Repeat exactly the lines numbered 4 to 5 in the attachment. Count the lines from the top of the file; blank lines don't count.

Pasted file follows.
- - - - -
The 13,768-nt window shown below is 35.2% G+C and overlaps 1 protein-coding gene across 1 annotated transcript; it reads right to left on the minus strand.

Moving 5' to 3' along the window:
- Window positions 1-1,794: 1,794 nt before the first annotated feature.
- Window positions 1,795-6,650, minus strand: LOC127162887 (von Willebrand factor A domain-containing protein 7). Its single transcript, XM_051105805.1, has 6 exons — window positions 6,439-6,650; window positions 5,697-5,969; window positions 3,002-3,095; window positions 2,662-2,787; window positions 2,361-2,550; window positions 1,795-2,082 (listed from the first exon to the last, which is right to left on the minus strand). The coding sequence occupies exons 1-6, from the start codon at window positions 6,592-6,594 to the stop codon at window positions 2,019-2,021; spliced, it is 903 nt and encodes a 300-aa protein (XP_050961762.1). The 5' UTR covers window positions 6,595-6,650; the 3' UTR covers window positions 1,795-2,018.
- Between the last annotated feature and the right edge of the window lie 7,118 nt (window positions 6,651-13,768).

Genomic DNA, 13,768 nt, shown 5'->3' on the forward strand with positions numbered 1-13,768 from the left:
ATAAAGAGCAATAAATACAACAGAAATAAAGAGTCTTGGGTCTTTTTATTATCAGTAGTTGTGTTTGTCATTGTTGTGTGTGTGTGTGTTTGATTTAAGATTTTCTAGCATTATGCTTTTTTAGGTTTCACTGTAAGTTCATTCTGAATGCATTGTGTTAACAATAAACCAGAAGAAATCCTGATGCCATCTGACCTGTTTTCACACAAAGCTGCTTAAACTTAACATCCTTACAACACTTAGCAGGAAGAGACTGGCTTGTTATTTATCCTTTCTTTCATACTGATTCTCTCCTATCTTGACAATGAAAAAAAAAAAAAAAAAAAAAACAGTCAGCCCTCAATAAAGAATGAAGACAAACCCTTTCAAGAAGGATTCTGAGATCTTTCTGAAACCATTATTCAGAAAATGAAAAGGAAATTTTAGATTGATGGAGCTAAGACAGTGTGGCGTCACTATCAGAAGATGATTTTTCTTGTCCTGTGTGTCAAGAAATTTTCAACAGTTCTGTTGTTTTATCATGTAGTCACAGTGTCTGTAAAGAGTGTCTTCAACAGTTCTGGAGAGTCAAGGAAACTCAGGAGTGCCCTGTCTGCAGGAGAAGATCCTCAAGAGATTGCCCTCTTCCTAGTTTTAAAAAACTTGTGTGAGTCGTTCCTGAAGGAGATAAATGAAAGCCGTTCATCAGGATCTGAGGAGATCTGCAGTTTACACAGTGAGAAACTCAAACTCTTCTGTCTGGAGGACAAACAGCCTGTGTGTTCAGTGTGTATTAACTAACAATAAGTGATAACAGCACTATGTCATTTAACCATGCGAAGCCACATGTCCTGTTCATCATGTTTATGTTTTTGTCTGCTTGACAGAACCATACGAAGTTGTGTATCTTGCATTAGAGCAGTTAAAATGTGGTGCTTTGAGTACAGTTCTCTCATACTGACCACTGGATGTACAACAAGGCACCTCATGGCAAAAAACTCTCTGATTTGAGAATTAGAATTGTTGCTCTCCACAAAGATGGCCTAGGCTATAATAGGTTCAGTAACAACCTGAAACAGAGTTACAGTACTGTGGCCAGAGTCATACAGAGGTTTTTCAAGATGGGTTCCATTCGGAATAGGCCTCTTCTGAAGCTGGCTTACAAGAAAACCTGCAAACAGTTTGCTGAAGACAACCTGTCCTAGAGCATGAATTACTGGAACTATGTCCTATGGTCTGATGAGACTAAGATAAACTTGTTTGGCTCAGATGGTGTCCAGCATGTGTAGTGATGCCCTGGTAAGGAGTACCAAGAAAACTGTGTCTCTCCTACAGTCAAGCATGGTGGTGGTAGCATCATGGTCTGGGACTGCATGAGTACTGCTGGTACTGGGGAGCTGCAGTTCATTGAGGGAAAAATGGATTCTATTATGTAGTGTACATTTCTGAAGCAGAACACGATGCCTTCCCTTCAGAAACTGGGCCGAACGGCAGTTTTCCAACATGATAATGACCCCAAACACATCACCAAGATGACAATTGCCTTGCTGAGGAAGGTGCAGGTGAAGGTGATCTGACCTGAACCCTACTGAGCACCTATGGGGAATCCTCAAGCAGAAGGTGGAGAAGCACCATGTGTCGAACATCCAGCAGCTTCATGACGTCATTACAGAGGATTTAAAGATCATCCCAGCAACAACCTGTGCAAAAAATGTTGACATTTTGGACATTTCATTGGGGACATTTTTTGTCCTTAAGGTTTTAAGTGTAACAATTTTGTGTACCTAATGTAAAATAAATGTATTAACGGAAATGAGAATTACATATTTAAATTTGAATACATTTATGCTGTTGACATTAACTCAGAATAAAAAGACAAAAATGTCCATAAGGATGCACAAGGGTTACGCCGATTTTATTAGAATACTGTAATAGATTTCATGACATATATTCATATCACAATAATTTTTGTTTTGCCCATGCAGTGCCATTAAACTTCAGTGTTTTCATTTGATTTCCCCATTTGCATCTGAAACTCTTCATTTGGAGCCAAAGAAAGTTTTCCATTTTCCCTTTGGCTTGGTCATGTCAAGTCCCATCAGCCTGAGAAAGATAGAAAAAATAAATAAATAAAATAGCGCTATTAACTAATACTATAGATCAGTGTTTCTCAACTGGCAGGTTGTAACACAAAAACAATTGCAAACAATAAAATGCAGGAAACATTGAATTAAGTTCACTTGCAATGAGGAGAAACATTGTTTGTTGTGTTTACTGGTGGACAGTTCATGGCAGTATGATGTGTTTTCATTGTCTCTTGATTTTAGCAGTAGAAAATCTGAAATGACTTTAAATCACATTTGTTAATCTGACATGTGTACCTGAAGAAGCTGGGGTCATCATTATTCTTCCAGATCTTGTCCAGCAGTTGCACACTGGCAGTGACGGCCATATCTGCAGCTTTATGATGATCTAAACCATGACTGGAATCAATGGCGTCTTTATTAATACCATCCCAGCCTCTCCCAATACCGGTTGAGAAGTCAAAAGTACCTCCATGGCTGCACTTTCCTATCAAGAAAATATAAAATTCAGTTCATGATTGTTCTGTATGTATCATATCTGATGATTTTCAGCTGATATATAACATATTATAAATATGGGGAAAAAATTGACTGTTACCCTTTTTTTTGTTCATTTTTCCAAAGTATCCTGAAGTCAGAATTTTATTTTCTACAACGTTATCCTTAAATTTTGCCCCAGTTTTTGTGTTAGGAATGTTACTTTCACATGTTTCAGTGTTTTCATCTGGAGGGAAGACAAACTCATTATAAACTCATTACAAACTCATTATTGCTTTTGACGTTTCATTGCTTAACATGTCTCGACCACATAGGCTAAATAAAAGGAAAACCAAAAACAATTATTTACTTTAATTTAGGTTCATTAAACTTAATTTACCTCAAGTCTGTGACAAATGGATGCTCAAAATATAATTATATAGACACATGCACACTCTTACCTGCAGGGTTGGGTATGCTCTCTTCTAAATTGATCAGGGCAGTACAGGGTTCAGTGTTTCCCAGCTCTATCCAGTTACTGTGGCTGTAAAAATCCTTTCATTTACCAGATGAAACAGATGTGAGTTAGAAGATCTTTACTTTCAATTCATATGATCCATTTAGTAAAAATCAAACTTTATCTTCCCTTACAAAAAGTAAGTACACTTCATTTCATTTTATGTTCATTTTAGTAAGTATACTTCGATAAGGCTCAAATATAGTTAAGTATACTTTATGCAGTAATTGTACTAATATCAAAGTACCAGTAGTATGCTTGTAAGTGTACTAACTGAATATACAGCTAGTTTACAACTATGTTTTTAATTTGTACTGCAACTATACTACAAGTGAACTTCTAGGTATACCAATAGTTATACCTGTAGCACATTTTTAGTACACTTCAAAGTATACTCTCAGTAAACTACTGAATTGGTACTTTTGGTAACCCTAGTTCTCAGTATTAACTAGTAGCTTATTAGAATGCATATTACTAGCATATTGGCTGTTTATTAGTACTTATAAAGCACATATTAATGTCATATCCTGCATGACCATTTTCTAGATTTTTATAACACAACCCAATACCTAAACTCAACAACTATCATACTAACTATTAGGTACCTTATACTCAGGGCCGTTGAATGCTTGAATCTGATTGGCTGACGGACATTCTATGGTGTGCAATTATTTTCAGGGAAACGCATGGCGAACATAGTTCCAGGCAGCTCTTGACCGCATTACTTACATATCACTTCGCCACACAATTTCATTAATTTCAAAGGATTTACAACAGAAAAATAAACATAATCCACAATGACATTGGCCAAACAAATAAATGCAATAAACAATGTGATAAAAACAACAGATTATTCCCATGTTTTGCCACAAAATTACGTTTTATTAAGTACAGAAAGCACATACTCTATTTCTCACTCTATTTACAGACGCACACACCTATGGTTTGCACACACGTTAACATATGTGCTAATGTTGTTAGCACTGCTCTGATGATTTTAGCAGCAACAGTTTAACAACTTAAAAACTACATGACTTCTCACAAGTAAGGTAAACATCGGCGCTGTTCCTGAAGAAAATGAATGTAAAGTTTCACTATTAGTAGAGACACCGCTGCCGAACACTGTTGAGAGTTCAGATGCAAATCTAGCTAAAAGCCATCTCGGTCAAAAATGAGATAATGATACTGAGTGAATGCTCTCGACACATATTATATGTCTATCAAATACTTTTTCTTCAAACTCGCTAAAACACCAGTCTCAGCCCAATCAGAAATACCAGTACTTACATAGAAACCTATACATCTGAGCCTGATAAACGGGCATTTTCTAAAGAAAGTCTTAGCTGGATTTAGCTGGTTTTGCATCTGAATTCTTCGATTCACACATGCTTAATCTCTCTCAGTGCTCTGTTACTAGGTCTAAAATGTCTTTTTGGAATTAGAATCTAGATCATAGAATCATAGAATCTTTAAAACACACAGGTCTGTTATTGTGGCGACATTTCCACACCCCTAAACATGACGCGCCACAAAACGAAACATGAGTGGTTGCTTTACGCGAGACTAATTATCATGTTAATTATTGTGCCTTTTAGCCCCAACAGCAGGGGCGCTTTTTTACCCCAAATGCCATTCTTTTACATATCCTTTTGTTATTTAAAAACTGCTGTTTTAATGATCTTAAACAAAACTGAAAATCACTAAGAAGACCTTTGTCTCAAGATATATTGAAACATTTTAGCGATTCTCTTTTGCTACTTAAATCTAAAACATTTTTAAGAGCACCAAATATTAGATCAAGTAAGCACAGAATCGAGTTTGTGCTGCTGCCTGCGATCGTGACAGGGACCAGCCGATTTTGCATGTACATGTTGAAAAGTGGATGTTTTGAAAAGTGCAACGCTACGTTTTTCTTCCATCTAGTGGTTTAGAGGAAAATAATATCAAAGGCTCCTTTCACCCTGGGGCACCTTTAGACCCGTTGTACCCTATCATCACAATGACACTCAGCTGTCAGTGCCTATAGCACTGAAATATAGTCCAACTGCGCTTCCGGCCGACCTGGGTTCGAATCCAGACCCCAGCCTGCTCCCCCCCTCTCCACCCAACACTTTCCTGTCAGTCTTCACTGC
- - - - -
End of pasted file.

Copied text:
- Window positions 1,795-6,650, minus strand: LOC127162887 (von Willebrand factor A domain-containing protein 7). Its single transcript, XM_051105805.1, has 6 exons — window positions 6,439-6,650; window positions 5,697-5,969; window positions 3,002-3,095; window positions 2,662-2,787; window positions 2,361-2,550; window positions 1,795-2,082 (listed from the first exon to the last, which is right to left on the minus strand). The coding sequence occupies exons 1-6, from the start codon at window positions 6,592-6,594 to the stop codon at window positions 2,019-2,021; spliced, it is 903 nt and encodes a 300-aa protein (XP_050961762.1). The 5' UTR covers window positions 6,595-6,650; the 3' UTR covers window positions 1,795-2,018.
- Between the last annotated feature and the right edge of the window lie 7,118 nt (window positions 6,651-13,768).